An open letter to the opponents of anthropologists involved in COIN ops: 


Out of respect for a family member in the field of anthropology, who neither endorsed nor encouraged it, I have removed my parody site.

The New York Times reports, "Col. Martin Schweitzer, commander of the 82nd Airborne Division unit working with the anthropologists here, said that the unit’s combat operations had been reduced by 60 percent since the scientists arrived in February, and that the soldiers were now able to focus more on improving security, health care and education for the population."  

Apparently, some academics are offended  by anthropologist involvement in counter insurgency (COIN) operations.  Embedded anthropologists, who are applying their skills to save lives, are heroes.  There are too many mass graves for anthropologists to work on already.  Maybe it is time for the field to help prevent such graves from being created in the first place.

The bottom line is this: COIN embedded anthropologists are making a usually academic field relevant to the real world.  COIN embedded anthropologists are increasing the sensitivity of armed forces to cultural realities.  Through their work, COIN embedded anthropologists are reducing the need for combat operations in foreign countries.  Through their work, COIN embedded anthropologists are saving lives.  They are saving the lives of American soldiers, innocent bystanders, and potential militants.  They are improving the lives of people in foreign countries with job training, economic opportunity, safety, security, and peace.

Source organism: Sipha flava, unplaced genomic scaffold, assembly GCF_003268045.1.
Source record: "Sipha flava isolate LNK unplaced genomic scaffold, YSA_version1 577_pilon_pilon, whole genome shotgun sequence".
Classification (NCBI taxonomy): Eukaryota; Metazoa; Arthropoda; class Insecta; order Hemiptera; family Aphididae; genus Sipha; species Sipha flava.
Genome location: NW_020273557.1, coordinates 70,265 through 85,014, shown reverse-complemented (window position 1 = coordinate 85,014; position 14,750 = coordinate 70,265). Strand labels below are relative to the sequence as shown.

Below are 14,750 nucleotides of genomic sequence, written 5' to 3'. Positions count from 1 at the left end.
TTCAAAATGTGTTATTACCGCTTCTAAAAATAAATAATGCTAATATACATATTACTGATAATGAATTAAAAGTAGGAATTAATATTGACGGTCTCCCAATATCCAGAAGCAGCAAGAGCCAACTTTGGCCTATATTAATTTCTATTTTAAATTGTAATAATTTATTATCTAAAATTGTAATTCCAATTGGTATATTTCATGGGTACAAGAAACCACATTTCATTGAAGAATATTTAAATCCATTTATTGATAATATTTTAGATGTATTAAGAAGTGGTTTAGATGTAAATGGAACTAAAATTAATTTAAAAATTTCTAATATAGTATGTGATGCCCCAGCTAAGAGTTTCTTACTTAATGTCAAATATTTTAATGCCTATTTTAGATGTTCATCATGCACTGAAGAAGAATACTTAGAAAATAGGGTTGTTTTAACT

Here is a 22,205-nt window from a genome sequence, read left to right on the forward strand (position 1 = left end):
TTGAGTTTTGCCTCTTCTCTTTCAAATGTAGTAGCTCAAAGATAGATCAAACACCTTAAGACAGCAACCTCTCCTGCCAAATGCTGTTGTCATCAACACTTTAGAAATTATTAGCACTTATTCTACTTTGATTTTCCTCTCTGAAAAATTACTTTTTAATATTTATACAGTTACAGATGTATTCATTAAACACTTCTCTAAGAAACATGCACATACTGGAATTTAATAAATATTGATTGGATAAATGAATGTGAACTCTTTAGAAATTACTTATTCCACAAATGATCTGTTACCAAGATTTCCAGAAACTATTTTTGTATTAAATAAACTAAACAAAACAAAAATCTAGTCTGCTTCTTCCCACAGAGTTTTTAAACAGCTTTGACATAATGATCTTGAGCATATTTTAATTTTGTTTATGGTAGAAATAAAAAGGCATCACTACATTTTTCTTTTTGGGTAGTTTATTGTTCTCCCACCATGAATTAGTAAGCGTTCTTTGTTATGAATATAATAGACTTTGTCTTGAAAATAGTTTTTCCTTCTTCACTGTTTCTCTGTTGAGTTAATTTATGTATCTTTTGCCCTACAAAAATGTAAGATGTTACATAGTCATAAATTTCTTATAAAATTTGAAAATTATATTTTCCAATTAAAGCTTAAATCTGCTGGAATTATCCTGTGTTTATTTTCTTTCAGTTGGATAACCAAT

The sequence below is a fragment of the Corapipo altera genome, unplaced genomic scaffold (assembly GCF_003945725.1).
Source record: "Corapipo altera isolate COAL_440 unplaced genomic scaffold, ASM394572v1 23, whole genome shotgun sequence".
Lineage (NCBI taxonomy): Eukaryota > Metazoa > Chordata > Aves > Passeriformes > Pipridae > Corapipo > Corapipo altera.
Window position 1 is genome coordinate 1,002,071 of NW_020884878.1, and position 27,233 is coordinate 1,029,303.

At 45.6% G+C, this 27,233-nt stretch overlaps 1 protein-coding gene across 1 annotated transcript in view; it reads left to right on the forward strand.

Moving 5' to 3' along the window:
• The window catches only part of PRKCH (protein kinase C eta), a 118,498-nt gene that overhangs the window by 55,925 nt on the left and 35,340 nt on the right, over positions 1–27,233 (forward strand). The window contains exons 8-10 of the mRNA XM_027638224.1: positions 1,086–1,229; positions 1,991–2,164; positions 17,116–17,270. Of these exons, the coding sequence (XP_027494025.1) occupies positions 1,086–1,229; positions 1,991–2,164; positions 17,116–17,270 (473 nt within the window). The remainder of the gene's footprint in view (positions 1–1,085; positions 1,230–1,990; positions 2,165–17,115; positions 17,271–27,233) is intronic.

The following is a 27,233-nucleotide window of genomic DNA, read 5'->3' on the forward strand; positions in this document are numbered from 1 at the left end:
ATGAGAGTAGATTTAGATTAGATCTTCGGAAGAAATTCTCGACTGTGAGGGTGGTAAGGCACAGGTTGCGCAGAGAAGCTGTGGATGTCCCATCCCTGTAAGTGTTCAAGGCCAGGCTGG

Courageous anthropologists will not protest the activities of these heroes in their field.  They will embrace and support them.  I opposed going to war in Iraq.  But, the bottom line is that in both Iraq and Afghanistan we Americans are responsible for the well being of those countries.  The work of these anthropologists is critical to making an area historically dominated by tribal warfare and dictatorship into an area safe for prosperity.  Anthropologists can make the difference between a US military that is a dumb tool of war or a smart tool of peace.  It is better for the world if it is a tool of peace, but it will require the involvement of skilled anthropologists if we are to make that so.

-James at From Right 2 Left